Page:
Having developed a strong relationship with HBO, he’s filmed two specials, Black On Broadway and Red, White and Screwed. The latter was nominated for an Emmy in 2007. He had a regular feature for two seasons on Inside the NFL and in 2006 was honored to be asked to participate in Comic Relief.
A much sought after guest for several late-night television shows, he’s been seen on Larry King Live, is a frequent guest on Late Night with Conan O’Brian and has appeared on The Late Show with David Letterman. He’s had numerous, memorable appearances on CNN and is particularly happy to have contributed to MSNBC’s Countdown with Keith Olbermann.
In the midst of a rigorous touring schedule, regular TV appearances and movie roles, Lewis has written two best selling books, Nothing’s Sacred (Simon and Schuster, 2005) and Me of Little Faith (Riverhead Books, 2008). Both garnered critical praise as well commercial success and spent numerous weeks on the New York Times best seller list.
As a playwright Lewis has penned over 40 plays, many of which have been produced around the country. The Deal, a dark comedy about business, was made into a short film in 1998 and picked up by the Sundance Channel. In 2005, Garry Marshall’s Falcon Theatre in Los Angeles produced One Slight Hitch, a play that was later seen in 2006 at the Tampa Bay Performing Arts Center’s Patel Conservatory.
In 2006, Lewis had a break out year as an actor. He co-starred with Robin Williams in Barry Levinson’s Man of the Year (Universal Pictures), appeared as “the fake dean of a fake college” in Steve Pink’s Accepted (Universal Pictures) and as the harried airport manager in Paul Feig’s Unaccompanied Minors (Warner Brothers). He also lent his voice to the role of “Jimmy” in Bob Sagat’s parody, Farce of the Penguins (Thinkfilm).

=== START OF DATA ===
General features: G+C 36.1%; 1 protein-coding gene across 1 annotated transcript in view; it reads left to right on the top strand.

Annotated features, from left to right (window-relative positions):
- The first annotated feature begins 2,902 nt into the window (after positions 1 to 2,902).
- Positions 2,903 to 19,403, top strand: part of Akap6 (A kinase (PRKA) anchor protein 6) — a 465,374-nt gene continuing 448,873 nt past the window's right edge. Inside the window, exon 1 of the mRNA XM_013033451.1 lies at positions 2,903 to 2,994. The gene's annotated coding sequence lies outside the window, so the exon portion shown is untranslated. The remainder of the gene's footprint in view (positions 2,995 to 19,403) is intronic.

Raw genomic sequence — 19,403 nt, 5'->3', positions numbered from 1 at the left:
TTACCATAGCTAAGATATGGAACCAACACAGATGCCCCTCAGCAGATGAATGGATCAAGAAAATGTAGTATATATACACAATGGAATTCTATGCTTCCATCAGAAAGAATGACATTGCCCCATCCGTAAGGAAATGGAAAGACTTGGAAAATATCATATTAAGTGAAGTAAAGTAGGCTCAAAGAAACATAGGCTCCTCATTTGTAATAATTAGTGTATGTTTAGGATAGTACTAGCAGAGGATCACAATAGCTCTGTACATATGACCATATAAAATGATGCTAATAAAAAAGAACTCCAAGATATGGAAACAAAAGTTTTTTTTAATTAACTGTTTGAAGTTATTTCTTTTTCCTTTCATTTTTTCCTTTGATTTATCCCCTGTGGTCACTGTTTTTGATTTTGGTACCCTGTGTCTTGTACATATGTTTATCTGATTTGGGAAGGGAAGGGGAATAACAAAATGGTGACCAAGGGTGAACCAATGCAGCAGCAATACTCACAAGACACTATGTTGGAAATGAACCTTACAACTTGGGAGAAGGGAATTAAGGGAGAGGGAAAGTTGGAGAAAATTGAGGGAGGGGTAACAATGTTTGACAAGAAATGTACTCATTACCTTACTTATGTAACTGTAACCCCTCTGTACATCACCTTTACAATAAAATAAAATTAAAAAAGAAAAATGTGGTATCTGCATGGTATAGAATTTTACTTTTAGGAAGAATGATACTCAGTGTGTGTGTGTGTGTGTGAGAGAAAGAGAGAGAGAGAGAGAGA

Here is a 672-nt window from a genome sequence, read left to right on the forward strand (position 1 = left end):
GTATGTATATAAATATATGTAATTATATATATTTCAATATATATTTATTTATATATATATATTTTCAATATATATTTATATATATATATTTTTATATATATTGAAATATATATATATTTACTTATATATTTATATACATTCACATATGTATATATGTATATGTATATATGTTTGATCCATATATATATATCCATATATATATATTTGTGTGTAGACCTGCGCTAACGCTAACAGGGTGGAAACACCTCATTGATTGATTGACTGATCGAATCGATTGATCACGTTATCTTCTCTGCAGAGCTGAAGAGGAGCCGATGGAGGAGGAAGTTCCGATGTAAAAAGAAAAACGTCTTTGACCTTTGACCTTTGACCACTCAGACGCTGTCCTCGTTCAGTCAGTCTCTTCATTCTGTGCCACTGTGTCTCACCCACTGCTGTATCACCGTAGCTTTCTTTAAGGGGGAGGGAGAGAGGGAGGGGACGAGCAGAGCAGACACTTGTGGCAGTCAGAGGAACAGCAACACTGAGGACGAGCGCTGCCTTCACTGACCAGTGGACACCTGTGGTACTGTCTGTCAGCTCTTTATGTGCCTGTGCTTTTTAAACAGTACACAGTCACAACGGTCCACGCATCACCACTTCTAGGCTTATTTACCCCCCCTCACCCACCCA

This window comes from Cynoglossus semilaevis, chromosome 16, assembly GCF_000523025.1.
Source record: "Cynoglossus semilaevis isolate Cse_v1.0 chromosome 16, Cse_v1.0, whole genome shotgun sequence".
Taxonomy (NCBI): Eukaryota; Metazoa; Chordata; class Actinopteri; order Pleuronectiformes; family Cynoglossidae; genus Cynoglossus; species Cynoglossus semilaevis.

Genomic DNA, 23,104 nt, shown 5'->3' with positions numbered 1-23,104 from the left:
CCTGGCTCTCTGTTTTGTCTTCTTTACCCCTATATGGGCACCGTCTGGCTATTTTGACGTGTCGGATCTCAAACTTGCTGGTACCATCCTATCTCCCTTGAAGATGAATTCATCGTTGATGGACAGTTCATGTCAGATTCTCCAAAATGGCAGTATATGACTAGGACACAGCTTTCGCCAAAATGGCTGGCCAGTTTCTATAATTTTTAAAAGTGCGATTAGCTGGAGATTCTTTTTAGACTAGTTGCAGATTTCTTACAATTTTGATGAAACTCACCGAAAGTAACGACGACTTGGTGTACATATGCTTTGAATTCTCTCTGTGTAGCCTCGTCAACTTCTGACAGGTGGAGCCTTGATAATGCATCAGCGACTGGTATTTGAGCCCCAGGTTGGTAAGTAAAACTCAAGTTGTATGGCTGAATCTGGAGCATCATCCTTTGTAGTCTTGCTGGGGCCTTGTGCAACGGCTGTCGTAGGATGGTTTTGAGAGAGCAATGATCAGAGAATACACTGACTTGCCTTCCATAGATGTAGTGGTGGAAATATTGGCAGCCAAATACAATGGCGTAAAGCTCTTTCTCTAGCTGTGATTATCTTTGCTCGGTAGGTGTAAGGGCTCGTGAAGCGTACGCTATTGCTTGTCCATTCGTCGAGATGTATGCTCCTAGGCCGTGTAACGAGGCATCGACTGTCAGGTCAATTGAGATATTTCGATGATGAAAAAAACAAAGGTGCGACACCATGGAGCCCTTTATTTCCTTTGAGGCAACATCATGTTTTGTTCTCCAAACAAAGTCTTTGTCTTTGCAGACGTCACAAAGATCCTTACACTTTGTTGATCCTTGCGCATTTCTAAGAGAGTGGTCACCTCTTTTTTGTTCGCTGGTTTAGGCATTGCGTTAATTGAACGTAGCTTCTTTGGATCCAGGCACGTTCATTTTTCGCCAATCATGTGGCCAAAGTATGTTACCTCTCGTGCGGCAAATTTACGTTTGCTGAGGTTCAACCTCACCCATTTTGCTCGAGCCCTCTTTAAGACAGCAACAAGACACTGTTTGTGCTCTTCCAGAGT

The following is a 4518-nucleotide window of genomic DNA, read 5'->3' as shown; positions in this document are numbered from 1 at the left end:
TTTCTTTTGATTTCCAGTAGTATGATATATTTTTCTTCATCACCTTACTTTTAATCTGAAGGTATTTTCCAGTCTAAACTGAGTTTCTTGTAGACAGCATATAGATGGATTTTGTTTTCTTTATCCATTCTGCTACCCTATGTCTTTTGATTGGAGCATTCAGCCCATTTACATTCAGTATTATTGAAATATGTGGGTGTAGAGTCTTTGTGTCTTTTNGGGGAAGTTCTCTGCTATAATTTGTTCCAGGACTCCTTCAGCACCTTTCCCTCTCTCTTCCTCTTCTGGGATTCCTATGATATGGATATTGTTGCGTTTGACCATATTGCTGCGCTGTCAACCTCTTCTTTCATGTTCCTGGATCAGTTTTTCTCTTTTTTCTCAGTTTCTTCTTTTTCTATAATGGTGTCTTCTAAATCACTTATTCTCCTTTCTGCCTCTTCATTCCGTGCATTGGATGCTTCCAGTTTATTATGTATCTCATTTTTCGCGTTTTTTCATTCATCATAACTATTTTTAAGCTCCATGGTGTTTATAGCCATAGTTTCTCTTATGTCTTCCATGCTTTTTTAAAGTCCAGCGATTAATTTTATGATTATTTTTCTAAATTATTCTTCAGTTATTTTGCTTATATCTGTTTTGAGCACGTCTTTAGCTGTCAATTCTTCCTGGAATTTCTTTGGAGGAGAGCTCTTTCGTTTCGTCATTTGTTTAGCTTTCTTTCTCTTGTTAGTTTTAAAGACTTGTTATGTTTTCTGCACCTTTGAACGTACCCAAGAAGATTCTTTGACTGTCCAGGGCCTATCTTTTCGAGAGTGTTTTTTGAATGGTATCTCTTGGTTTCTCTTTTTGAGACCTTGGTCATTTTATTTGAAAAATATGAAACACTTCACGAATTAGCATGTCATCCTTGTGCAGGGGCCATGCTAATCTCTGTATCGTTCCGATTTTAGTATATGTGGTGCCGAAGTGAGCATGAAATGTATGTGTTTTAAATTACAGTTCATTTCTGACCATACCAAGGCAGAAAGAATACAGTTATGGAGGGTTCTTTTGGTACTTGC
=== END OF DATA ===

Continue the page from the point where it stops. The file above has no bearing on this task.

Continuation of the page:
In addition to his professional pursuits, Lewis is dedicated to a number of charitable organizations. As a long time mentor with the 52nd Street Project, Lewis was roasted in Charred Black 2007 which drew the largest fundraising numbers in the Project’s history. He’s a member of their Advisory Board, is Co-Chair of their Capital Campaign and in 2000, the Ron Black Memorial Scholarship Fund was created in memory of his late brother. Lewis is also committed to raising funds for the Rusty Magee Clinic for Families and Health. He’s a strong supporter of both the Cystic Fibrosis Foundation and Autism Speaks and was recently honored by The Brady Center for his commitment to ending gun violence. At the Williamstown Theatre Festival, he established the William Foeller Fellowship, having taught and performed at the festival for more than a decade. Lewis also supports our military personnel and recently became involved with the USO. He toured several Middle East and European military bases with Robin Williams, Lance Armstrong, Kid Rock and Miss America Rachel Smith in December 2007 and hopes to return soon.
Today Lewis maintains residences in both Manhattan and Chapel Hill, NC. Still loyal to his alma mater, he’s worked with UNC students to create the Carolina Comedy Festival, a yearly festival on the UNC campus that not only highlights performances, but also provides workshops and lectures for budding comics, writers and performers. With his involvement at UNC, Lewis continues a life-long commitment to education and the arts.
In his leisure time, Lewis likes to play golf, even though golf hates him.